Statistically immigrants are more likely to be single and birth rates, even if initially higher, stabilise quickly. Most statements about immigration’s alleged negative impacts are complete myths, as Jonathan Portes detailed in his review of David Goodhart’s recent book ( http://www.lrb.co.uk/v35/n12/jonathan-portes/an-exercise-in-scapegoating ) ( http://www.theguardian.com/commentisfree/2013/mar/06/uk-benefits-eu-migrants-what-crisis ).

    • brianbarder

      Absolutely correct. Overall, immigrants contribute more to the economy and to government revenues than they take out, and their net positive contribution is on average greater than that of people born in Britain. The government’s own ‘Office of Budget Responsibility’ has recently pointed out that if the government succeeds in capping net immigration at a much lower level than we have seen in recent years, the effect on UK economic growth will be disastrous. We need immigrants: in the vast majority of cases, we don’t have to bear the costs of their education and health needs in childhood, they tend to be more adventurous and able-bodied than the avergae of native-born Brits (which is why they have taken the risks of uprooting themselves and starting a new life in a strange (very strange!) country, and their own needs as future parents and in old age are no greater than those of those born here.

      The notion that we can’t afford a bigger population and that immigrants take jobs away from British natives is nonsense. The huge increase in prosperity and living standards over the past 200 years or so has been accompanied by a massive increase in population: the more people making a net economic contribution, the bigger and better the economy. The economic activity of immigrants helps to sustain and increase aggregate demand in the economy and actually creates more jobs. The idea that there’s a fixed number of jobs in the economy so that every immigrant who gets a job throws a native Brit out of work — the zero sum game theory of immigration — is utter rubbish.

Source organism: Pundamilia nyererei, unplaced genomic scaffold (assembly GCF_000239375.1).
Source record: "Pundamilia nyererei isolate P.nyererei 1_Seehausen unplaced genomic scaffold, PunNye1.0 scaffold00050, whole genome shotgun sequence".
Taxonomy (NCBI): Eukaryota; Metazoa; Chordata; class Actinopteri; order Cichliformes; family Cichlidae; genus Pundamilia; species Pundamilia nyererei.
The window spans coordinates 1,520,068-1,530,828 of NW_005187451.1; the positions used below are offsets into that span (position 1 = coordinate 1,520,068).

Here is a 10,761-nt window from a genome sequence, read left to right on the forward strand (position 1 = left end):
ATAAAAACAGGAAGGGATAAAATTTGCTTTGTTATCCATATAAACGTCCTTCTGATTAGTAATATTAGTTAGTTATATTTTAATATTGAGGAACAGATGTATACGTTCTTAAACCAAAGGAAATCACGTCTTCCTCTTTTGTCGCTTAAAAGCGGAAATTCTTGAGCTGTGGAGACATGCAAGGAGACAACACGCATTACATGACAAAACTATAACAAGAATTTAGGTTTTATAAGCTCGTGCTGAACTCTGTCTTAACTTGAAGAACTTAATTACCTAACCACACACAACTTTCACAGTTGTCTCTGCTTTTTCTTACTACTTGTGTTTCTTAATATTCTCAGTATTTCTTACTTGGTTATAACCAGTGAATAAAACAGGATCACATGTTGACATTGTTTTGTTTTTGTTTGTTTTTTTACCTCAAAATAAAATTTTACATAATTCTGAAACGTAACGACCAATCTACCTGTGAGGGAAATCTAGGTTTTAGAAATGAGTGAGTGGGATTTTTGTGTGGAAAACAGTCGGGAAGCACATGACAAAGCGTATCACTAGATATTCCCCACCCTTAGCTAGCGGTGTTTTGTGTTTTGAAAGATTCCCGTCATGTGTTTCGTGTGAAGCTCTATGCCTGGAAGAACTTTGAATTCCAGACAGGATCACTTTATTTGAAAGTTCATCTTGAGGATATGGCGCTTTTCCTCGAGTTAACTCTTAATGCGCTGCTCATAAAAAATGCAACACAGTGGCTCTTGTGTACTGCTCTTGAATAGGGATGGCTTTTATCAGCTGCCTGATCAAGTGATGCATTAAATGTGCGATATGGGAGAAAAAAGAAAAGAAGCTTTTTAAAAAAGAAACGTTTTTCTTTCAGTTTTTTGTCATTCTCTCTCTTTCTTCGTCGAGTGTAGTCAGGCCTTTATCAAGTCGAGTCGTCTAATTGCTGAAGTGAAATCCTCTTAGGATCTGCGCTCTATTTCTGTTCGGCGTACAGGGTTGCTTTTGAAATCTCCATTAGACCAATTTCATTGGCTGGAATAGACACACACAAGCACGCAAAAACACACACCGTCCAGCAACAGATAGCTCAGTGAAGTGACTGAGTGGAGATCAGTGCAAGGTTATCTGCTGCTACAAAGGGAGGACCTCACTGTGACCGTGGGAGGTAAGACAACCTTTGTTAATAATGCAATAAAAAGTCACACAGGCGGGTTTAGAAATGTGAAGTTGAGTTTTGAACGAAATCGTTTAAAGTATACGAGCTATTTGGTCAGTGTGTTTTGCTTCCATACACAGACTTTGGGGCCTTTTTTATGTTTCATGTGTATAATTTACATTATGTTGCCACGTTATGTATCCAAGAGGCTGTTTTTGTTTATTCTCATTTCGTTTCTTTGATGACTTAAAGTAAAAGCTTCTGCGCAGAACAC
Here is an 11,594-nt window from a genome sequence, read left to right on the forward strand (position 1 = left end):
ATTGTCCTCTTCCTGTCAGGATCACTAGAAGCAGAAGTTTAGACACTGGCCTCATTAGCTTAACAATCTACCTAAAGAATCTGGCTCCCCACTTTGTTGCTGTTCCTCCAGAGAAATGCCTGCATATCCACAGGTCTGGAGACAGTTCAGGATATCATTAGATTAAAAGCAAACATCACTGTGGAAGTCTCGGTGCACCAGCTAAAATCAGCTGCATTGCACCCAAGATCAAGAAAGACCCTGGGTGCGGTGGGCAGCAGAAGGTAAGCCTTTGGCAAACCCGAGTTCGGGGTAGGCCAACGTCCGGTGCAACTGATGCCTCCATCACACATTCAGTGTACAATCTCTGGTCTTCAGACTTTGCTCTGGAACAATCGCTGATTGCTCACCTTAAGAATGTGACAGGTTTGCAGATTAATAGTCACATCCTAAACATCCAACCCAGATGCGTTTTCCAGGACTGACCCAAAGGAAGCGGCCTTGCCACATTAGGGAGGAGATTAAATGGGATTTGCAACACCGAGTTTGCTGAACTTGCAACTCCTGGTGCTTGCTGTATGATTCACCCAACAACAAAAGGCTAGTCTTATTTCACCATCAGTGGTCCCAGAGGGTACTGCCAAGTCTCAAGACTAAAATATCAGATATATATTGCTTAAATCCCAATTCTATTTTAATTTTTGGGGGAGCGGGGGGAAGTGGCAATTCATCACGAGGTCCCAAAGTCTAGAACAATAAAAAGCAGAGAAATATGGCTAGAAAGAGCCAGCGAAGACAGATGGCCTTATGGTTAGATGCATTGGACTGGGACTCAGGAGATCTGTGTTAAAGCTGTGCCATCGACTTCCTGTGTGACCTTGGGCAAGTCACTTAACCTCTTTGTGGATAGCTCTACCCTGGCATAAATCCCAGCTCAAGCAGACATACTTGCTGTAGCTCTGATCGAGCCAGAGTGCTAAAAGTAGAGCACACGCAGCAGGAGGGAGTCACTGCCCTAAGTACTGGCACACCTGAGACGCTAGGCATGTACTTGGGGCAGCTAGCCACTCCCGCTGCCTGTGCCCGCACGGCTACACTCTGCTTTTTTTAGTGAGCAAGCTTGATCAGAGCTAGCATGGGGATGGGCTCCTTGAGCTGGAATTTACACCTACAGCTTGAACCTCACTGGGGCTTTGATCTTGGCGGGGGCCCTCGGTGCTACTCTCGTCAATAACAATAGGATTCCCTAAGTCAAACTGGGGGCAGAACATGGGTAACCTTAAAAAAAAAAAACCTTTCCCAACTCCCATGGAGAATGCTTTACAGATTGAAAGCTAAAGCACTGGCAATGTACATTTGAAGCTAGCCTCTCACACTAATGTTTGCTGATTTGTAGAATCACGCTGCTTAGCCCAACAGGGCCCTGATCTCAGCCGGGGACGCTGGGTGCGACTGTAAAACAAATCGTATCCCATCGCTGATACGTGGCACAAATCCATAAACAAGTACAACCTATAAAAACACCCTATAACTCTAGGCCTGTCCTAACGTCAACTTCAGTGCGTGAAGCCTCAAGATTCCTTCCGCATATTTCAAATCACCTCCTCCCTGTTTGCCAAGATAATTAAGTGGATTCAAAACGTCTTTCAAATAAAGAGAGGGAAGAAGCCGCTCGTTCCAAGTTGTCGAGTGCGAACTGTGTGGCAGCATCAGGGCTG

If immigrants add to housing shortages and pressures on school places in some areas, the answer is for government and local authorities to build more houses and schools, not to stop people from coming here, and certainly not to subsidise mortgages (which further aggravates the imbalance between supply and demand and leads to yet another house price bubble, with the catastrophic consequences that we saw in 2008).

      Labour should be proclaiming the positive value of immigration from the housetops, not just promising to stop employers exploiting immigrants (which is of course worth doing, but essentially a side issue).

  • brianbarder

    I’m afraid this is all based on the (common) misconceptions (a) that there is a fixed and limited quantity of available resources (which is true of land but hardly anything else — and there is still plenty of land available in Britain for a bigger population): and (b) that a majority of the population, over their lifetimes in this country, take more out of the economy than they put into it, Both are totally mistaken. If increases in population on average represent a burden on the economy and therefore need to be prevented or limited, how do you explain the fact that the faster western economies grew and living standards rose in western economies in the last two centuries or so, the greater was the immense rise in their populations? And the same thing is occurring in the fast-growing economies of Asia and (believe it or not) Africa.